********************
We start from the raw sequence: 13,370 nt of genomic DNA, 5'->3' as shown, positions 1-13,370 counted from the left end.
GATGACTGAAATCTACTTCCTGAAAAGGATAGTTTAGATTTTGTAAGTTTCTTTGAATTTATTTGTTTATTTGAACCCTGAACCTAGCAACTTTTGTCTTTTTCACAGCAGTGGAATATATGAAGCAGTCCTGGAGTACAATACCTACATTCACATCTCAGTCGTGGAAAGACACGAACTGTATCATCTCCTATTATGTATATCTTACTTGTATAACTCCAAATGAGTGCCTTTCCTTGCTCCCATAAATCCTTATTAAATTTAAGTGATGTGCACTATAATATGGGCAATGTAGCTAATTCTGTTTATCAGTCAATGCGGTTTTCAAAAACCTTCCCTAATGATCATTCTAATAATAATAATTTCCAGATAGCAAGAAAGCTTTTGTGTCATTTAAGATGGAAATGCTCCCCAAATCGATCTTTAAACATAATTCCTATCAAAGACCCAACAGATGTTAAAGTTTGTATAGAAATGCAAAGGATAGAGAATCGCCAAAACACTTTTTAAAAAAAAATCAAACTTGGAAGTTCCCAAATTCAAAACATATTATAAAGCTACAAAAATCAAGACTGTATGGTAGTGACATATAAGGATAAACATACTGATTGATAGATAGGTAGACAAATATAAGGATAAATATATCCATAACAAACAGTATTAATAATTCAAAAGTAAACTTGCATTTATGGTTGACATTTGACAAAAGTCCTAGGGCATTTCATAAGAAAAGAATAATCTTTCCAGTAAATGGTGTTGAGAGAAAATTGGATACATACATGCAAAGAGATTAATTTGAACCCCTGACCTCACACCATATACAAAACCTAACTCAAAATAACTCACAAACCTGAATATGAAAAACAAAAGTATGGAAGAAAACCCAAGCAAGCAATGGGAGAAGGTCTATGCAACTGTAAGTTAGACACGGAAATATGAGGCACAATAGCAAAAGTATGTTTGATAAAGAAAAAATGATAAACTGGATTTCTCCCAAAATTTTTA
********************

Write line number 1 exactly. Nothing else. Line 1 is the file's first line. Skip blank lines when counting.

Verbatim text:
We start from the raw sequence: 13,370 nt of genomic DNA, 5'->3' as shown, positions 1-13,370 counted from the left end.